After 4 years of living with this hanging over my head and many discussions about options as well as TONS of research, my doctor and I had agreed that the surgery that would be best for me was a Radical Prophylactic Bilateral Mastectomy with DIEP reconstruction in the same surgery.  BUT I still was not ready to pull the trigger on the surgery.  We agreed that if by my 39th birthday I had not yet found the man I wanted to be with nor had children that I would move forward with the surgery. 

My surgeon had changed hospitals and I had not yet met with a plastic surgeon to be sure how this would all lay out.  In time for my next screening, my doctor had settled into her new practice including a team of doctors, among them a brilliant plastic surgeon.  I went in for my biannual check in with my doctor, she asked me to sit with the plastic surgeon and just discuss options and see if he agreed with the plan that we thought would be my best course.  This was in Sept 2010, 2 months before I would turn 39 and time for me to come to terms with having surgery.  He made something that I had been so terrified to take on sound like it was the only logical course of action and he made me feel comfortable with that decision.  He assured me that it could be done and would give me a great result.  He assured me the DIEP flap would work for me, which was the only surgery I wanted to have, so that was great news.  I left with the knowledge I would be having my surgery early in December 2010 just waiting on a scheduling nurse to set the date.  My breast surgeon was shocked – she and I had been discussing options for 4 years and I was dragging my feet, one conversation with him and we had a tentative date, he put me at ease with his description of what the surgery would entail and what I could expect afterwards.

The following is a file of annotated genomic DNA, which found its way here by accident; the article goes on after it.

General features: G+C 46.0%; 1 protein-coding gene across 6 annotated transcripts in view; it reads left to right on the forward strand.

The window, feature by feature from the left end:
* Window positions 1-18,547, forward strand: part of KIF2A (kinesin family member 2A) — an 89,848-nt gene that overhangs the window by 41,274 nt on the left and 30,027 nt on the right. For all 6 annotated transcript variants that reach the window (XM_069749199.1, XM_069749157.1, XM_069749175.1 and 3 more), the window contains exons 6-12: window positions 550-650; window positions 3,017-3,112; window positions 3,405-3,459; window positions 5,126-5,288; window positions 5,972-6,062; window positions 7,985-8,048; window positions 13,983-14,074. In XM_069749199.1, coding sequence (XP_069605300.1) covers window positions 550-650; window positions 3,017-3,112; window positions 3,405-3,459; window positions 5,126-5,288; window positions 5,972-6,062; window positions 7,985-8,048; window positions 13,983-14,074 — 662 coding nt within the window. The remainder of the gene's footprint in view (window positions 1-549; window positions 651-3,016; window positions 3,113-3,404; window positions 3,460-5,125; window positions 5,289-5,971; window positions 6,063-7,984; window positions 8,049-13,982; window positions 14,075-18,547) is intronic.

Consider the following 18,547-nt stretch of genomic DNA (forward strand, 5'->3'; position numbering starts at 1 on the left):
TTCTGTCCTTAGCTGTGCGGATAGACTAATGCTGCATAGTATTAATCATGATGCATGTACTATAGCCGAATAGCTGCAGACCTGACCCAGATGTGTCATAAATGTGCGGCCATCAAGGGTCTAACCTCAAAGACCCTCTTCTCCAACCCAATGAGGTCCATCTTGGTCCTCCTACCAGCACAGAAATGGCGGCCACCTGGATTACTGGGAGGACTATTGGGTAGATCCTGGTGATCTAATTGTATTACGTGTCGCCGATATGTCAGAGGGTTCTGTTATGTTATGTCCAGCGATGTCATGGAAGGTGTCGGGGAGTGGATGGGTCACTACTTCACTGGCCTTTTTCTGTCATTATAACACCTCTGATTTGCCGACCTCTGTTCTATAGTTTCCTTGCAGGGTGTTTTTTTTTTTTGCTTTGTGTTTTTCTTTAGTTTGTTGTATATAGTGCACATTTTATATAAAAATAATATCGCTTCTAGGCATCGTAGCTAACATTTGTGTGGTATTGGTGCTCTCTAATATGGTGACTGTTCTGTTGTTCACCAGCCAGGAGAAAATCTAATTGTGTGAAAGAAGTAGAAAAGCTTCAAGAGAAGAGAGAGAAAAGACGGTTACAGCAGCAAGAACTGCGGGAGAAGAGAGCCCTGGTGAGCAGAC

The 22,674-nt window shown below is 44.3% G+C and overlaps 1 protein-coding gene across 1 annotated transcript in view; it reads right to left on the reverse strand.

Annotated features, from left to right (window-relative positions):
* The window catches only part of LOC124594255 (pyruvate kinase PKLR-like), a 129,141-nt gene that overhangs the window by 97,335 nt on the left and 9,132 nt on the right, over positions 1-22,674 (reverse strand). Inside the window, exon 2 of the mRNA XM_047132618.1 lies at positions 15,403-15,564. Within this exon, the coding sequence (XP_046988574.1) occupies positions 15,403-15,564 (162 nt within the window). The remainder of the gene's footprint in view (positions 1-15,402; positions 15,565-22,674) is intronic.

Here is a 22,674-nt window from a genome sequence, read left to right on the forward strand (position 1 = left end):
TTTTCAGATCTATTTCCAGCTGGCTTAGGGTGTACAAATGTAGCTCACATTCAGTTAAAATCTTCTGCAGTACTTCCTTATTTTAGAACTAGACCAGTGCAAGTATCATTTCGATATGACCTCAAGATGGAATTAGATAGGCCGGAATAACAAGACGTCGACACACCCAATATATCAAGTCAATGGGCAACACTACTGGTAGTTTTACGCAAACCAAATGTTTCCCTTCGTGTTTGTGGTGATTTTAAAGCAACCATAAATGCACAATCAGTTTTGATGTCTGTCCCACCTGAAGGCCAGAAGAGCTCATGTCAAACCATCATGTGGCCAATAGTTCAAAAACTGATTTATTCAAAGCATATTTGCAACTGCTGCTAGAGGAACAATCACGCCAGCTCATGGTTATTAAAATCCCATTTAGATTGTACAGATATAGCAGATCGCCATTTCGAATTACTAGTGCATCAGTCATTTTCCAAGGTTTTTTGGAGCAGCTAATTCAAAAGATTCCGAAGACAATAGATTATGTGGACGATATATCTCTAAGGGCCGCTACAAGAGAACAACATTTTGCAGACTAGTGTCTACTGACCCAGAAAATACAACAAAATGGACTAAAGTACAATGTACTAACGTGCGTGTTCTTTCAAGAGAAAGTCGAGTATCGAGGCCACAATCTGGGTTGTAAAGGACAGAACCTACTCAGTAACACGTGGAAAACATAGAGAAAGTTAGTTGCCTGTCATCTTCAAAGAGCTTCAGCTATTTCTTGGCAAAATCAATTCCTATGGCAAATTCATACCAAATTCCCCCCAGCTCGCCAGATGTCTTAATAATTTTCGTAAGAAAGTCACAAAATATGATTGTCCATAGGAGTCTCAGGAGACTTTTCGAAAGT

One very important step I was required to take upon making the decision to proceed with the surgery was to speak with and be cleared by a therapist to confirm and certify that I was fully aware of and accepting of the path I was about to take.  It was very important to make sure that I was mentally prepared for the journey ahead of me.  I had the most wonderful psychotherapist who helped me not only prepare for this surgery but to help me through the losses of my mother, sister and later my father.  It is so important to find a therapist who makes you feel comfortable discussing your options and helping you deal with the choices being made.